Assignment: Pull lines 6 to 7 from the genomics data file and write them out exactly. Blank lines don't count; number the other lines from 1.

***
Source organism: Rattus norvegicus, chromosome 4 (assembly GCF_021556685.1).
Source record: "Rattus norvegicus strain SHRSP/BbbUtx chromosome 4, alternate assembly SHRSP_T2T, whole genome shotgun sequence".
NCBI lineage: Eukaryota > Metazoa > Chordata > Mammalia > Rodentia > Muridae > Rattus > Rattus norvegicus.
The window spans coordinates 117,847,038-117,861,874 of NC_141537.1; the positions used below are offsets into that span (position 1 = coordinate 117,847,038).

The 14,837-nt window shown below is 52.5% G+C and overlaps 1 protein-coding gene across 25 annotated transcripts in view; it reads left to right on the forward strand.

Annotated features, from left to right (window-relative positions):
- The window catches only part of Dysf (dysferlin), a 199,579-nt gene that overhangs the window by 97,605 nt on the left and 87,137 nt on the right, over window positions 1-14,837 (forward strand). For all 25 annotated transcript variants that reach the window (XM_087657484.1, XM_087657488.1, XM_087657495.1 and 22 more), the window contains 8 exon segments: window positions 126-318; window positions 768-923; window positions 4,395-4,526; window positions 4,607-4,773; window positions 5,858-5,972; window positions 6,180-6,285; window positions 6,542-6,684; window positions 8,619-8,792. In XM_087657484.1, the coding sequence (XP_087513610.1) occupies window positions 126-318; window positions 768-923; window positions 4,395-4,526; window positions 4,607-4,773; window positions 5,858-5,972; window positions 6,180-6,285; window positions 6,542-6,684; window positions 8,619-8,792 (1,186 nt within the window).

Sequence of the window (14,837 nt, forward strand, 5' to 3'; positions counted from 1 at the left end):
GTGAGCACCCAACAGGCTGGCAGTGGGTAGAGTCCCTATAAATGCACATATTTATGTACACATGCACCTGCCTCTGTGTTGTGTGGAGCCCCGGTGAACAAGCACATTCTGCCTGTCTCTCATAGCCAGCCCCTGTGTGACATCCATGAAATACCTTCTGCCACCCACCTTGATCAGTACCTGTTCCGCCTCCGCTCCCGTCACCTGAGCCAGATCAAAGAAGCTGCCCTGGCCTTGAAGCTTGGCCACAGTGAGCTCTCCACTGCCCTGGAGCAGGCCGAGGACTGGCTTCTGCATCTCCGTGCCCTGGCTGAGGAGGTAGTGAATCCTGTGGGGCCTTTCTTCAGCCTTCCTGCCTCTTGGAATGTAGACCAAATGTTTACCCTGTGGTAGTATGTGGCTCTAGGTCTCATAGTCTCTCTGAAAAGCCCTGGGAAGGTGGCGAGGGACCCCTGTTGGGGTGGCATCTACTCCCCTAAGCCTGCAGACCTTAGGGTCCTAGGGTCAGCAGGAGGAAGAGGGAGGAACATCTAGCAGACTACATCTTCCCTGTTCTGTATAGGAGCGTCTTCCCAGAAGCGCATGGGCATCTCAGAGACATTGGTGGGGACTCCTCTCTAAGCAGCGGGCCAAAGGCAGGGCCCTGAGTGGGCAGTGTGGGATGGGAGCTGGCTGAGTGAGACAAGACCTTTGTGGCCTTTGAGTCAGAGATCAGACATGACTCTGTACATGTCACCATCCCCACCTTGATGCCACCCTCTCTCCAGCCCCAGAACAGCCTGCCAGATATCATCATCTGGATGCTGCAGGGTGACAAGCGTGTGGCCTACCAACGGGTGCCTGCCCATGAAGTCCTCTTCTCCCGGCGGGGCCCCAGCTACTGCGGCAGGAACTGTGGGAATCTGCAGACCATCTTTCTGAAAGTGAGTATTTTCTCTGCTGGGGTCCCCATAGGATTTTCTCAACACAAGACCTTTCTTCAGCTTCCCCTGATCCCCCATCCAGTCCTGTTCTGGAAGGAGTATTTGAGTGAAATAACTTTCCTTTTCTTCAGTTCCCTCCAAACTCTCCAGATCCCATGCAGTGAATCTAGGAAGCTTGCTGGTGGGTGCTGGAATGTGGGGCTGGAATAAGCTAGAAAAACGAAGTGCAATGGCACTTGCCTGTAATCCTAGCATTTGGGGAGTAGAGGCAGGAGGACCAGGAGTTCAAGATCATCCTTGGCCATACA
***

Annotated features, from left to right (window-relative positions):
- The window catches only part of Dysf (dysferlin), a 199,579-nt gene that overhangs the window by 97,605 nt on the left and 87,137 nt on the right, over window positions 1-14,837 (forward strand). For all 25 annotated transcript variants that reach the window (XM_087657484.1, XM_087657488.1, XM_087657495.1 and 22 more), the window contains 8 exon segments: window positions 126-318; window positions 768-923; window positions 4,395-4,526; window positions 4,607-4,773; window positions 5,858-5,972; window positions 6,180-6,285; window positions 6,542-6,684; window positions 8,619-8,792. In XM_087657484.1, the coding sequence (XP_087513610.1) occupies window positions 126-318; window positions 768-923; window positions 4,395-4,526; window positions 4,607-4,773; window positions 5,858-5,972; window positions 6,180-6,285; window positions 6,542-6,684; window positions 8,619-8,792 (1,186 nt within the window).